Because of its irregular, otherworldly form, and how it seems to be suspended in midair, the cabin was named
Another view of the back of the building.
A traditional trullo home in the town of Cisternino in Italy's Puglia region.
A cutaway in the structure's cubic shape forms a front porch, where a graphic yellow door welcomes visitors. The roof slopes downwards, holding more intimate spaces at its lower end.
A small porch on the southern facade leads down to the lake.
In summer, trees help to filter out some of the heat during the warmer days.
Choosing not to make a big to-do of itself, this cottage blends in with its surroundings. A wall of glass on one end allows a merger of the outdoors with the interiors, while white trim leaves the appearance of a snow-kissed façade year-round. Berlin, Germany. By Atelier st Gesellschaft von Architekten mbH

from the book Rock the Shack, Copyright Gestalten 2013.
The site needed a path that would let residents easily ascend from the bank to the house. The architects created one by simply replicating the way they had naturally walked up the site the first time they visited. The result is a meandering trail that directs visitors to the landscape’s different features — whether a majestic Arbutus tree, a private stone beach, or a wildflower clearing.
Sited on a lake near Bracebridge, Ontario, this small-footprint family cottage was designed by Toronto firm superkül to integrate with its natural surroundings and minimize its environmental impact. The clients, a married couple, had mixed feelings about going completely modern with their cabin's aesthetic, so the architects created a sculptural wood form to bridge the gap between traditional and contemporary. Photo by Shai Gil.
The house’s materials are also influenced by Bavarian-alpine traditions — mainly larchwood in form of tongue-and-groove boards for the façade and as shingles on the roof.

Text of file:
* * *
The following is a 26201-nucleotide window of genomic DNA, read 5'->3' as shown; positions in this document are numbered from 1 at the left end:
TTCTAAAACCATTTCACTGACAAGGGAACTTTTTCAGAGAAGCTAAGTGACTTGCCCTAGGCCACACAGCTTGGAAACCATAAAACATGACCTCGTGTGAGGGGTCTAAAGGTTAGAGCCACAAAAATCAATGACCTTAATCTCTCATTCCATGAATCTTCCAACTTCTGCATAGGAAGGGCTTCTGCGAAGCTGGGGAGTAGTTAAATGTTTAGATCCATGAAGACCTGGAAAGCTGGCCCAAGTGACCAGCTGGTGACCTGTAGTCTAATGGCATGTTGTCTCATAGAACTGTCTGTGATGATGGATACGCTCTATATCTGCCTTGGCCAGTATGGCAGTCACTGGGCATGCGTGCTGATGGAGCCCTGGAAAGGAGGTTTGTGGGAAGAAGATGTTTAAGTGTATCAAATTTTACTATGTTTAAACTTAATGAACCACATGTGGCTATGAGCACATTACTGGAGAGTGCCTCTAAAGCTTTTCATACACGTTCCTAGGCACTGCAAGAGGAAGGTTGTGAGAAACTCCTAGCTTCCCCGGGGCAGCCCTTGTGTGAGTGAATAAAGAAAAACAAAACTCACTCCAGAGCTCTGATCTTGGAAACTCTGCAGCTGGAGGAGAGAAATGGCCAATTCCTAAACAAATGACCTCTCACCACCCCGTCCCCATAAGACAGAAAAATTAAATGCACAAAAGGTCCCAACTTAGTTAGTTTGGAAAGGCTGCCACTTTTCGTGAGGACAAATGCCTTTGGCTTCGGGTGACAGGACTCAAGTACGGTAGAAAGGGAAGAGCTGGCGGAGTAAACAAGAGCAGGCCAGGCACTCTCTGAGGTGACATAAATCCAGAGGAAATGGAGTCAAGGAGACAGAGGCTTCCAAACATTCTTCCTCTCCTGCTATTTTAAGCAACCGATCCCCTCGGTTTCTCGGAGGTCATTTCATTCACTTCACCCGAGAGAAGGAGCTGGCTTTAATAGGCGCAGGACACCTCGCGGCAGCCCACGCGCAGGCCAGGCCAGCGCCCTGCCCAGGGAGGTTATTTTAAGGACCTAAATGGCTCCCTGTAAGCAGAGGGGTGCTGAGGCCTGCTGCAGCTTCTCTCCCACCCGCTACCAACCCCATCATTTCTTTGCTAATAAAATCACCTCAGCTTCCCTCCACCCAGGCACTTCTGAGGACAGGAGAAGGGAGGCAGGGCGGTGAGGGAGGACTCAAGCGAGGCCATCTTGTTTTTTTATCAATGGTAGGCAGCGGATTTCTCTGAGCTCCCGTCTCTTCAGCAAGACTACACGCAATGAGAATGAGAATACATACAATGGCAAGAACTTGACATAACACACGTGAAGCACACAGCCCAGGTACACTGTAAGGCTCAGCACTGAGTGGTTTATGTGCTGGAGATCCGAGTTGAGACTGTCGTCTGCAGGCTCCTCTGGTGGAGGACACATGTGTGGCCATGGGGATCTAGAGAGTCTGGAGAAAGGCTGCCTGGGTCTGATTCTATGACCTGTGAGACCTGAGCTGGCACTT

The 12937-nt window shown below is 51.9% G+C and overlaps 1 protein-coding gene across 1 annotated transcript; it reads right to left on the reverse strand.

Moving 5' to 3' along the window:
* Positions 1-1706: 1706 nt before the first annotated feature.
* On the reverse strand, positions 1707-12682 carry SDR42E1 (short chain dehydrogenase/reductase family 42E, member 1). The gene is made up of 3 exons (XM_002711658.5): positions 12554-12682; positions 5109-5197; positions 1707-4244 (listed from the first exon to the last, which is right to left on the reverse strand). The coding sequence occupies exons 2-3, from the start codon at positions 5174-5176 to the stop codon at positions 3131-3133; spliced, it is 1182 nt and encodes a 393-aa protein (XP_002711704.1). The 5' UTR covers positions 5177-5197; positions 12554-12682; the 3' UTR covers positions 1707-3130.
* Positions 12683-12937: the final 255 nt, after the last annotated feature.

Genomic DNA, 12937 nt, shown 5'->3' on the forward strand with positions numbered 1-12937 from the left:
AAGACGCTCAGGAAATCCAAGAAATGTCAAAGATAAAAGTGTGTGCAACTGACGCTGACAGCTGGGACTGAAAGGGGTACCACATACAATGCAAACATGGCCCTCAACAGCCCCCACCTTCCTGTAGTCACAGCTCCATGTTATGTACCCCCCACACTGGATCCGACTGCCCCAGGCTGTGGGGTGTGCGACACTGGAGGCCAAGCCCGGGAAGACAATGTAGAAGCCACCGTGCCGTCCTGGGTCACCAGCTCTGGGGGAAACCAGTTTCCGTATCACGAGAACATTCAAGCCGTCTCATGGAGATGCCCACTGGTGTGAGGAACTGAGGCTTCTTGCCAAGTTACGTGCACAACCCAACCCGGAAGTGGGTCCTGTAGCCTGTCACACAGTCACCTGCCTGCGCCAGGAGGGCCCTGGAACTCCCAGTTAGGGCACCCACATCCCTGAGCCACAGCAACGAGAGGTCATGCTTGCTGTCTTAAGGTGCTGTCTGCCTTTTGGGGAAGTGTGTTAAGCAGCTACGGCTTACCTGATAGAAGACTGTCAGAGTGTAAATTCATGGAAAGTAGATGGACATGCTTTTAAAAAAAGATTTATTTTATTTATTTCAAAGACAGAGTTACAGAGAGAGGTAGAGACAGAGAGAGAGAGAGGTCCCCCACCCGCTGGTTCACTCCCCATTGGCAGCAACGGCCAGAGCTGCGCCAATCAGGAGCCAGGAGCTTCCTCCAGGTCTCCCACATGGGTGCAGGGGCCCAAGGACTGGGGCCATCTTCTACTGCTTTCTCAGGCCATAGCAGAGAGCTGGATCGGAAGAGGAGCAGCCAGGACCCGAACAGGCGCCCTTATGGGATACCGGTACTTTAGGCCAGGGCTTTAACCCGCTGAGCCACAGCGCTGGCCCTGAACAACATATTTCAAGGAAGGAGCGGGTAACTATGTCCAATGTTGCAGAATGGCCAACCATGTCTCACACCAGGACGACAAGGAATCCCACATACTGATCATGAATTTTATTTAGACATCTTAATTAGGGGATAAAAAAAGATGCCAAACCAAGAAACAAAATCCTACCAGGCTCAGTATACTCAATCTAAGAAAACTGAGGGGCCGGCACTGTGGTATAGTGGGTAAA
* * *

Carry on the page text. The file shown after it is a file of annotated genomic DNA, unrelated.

Photo by Sebastian Schels
Good wood - Alpine living in style… introducing the delectable ‘Chalet Anzerre’ in Anzerre, Switzerland by Dutch architects SeARCH.
Lacroix Chessex Architectes realized La Maison aux Jeurs, a cabin in Les Jeurs, Switzerland situated on a rocky hill above the road. The structure is divided into two volumes that are angled 45 degrees apart with a connection on the mountain side. Both volumes are designed with different views of the valley below.
Context and Contrast in the Alps | Austria

An Austrian vacation home’s design references its mountainside setting and expansive views across the valley. By Tom Lechner / LP Architektur
A ramp leads to into the living areas located in the upper volume.
A sheltered walkway  provides shade in summer, and admits the lower winter sun indoors to warm up the dark-dyed, glossy concrete floors.
With the majority of the house's windows facing down the slope, not only does Bornstein maximize the views out, but he assured that his home would have loads of natural light pouring in, even if it only lasts for a few hours in winter.
Adding 290 square feet to this already small (just 566 square feet) black A-frame in Brecht, Belgium, was all the local building ordinances allowed, but the architects at dmvA found that a single wing extended out to the side gave resident Rini van Beek all the storage and living space that she needs.
The home’s location in Sterzing, Italy meant that it was surrounded by a rural green landscape, and the architects sought to change it as little as possible.
The deep fissure through the end gable of the home was due to settlement of sand below the ground, but it also gave the home its distinctive character.
The newly constructed wing consists of a combination of stones from existing walls on the property, wood siding, glazed panels, and a new roof.
Exterior view showing warped roof plane over living space

Zoom out for a look at the modern exterior. From your dream house, to cozy cabins, to loft-like apartments, to repurposed shipping containers, these stellar projects promise something for everyone. Explore a variety of building types with metal roofs, wood siding, gables, and everything in between.